• When we get to visit Bracada (the Wizards' country on Antagarich, the continent that Heroes III takes place on) in Might and Magic VII, the region we see turns out to be full of towers, to the point that the only two buildings in the Bracada Desert that aren't towers is the Stable and the School of Sorcery (well, unless one counts 'floating really high above' as 'in', in which case there is an entire city without towers as well).
  • In Highborn, you can capture towers to be able to control the Wizard living in it. There's also a tower where the Wizard's Council meets. They're rather afraid to come out because of the dragon trying to eat them, so Enzo has to go up to the tower himself to talk to them. He grumbles about having to do it a second time in the second chapter.
  • Kingdom Hearts: The aptly-named Mysterious Tower, home of Yen Sid. It's located on a piece of turf floating in the middle of nowhere (though you can reach it via ghost train from Twilight Town), and contains a lot of floating staircases and portals.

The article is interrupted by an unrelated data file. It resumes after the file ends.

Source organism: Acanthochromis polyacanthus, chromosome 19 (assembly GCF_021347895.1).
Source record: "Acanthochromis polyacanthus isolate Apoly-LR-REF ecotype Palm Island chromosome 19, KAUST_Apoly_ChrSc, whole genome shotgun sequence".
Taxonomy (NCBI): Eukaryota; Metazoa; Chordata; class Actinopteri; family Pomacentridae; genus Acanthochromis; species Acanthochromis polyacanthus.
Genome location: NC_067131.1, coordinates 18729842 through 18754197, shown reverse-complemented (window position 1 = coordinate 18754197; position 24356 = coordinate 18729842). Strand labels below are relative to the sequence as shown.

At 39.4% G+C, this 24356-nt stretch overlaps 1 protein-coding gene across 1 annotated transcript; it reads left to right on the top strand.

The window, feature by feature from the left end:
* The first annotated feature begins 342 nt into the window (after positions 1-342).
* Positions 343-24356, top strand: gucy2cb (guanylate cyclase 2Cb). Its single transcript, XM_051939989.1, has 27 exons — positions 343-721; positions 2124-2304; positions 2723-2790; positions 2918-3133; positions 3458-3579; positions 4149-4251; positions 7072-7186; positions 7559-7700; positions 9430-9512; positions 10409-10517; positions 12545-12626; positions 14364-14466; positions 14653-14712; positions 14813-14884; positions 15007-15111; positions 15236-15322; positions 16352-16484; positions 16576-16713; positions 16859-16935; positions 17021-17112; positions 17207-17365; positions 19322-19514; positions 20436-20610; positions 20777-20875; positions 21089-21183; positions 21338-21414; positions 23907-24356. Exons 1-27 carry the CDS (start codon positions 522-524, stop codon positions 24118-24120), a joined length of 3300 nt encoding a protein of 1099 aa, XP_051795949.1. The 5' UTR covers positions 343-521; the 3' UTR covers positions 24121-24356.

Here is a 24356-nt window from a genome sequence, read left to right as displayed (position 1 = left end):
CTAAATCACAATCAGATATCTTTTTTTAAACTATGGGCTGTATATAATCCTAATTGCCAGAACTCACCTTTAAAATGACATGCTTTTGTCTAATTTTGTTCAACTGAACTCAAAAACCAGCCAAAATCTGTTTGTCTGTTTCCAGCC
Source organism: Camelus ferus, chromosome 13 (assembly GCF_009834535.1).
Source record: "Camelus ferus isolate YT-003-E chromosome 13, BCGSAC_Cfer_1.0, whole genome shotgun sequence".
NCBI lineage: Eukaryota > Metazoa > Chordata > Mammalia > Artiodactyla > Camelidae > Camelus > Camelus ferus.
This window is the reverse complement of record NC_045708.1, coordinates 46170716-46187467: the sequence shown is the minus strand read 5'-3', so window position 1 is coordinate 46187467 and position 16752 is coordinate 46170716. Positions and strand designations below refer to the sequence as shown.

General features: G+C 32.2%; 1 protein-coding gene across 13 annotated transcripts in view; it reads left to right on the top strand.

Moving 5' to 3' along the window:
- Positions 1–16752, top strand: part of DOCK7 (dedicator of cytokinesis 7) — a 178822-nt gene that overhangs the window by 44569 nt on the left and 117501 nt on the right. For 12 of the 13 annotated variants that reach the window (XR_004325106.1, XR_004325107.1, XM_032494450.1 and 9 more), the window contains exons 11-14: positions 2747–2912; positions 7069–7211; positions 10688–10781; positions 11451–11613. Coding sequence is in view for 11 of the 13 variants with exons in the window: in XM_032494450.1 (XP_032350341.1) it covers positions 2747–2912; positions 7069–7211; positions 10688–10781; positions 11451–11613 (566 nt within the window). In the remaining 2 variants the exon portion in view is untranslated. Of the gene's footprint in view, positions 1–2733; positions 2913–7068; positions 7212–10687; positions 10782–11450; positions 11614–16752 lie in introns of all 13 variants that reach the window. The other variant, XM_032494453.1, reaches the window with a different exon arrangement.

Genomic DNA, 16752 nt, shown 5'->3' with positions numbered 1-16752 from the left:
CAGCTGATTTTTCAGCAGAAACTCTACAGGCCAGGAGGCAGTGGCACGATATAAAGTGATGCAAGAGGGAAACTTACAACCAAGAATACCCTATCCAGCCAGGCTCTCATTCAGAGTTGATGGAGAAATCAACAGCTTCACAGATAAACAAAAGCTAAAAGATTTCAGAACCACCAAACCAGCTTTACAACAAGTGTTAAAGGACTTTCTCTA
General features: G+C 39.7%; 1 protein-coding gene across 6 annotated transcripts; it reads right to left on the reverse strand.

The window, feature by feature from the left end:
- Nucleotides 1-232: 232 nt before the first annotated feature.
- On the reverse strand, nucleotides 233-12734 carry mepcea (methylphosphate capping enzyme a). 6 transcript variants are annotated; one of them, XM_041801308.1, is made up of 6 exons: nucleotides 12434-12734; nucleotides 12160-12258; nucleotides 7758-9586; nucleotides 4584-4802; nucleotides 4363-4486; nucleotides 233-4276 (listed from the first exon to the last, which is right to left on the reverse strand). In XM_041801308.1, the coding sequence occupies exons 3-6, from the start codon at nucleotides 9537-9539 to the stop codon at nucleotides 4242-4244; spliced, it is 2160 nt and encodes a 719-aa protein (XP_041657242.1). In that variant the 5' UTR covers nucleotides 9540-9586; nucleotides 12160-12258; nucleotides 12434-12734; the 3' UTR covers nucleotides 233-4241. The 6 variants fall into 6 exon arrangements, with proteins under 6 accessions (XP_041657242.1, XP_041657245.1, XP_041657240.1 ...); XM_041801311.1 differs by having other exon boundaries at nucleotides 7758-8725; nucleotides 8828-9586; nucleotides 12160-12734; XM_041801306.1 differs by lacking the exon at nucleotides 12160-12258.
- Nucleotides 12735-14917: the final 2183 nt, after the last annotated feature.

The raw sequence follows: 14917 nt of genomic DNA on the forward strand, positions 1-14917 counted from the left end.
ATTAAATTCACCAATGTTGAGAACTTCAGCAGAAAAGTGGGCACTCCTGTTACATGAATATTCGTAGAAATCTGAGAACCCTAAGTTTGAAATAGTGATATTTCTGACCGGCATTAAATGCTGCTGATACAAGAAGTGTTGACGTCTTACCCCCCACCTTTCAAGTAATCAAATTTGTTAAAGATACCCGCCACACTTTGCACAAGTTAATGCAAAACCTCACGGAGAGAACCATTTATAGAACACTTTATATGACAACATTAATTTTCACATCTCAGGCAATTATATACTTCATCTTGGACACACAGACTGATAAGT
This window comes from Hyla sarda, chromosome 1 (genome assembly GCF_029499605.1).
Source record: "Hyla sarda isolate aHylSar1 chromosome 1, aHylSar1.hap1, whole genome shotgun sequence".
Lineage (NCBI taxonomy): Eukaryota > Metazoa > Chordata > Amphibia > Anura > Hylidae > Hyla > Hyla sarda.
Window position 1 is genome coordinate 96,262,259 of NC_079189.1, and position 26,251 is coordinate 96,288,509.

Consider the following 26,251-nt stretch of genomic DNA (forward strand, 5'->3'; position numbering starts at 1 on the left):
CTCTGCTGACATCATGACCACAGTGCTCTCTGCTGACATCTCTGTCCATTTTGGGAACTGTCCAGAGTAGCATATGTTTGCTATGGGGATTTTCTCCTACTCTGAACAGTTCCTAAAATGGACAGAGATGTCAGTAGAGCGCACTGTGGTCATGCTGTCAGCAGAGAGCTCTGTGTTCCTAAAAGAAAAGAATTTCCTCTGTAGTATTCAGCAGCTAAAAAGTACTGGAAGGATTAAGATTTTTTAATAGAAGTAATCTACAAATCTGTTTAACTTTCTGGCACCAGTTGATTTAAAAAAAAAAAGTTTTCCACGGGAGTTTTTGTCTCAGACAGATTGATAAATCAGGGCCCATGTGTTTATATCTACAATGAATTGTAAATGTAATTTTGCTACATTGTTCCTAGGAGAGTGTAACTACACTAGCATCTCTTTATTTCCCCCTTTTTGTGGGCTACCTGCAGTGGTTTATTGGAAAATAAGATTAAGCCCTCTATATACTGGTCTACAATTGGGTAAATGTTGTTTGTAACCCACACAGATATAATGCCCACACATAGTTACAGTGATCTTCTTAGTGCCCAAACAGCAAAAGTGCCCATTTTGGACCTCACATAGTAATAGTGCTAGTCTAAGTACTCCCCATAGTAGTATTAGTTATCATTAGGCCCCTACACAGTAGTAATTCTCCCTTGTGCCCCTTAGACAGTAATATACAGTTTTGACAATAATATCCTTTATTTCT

• Kingdom of Loathing: The Naughty Sorceress lives at the top of a tower, which you have to fight through to get to her. Next to it is the ruins of Fernswarthy's tower, which was likewise an example before he died and is still home to bizarre creatures birthed by his magical experiments.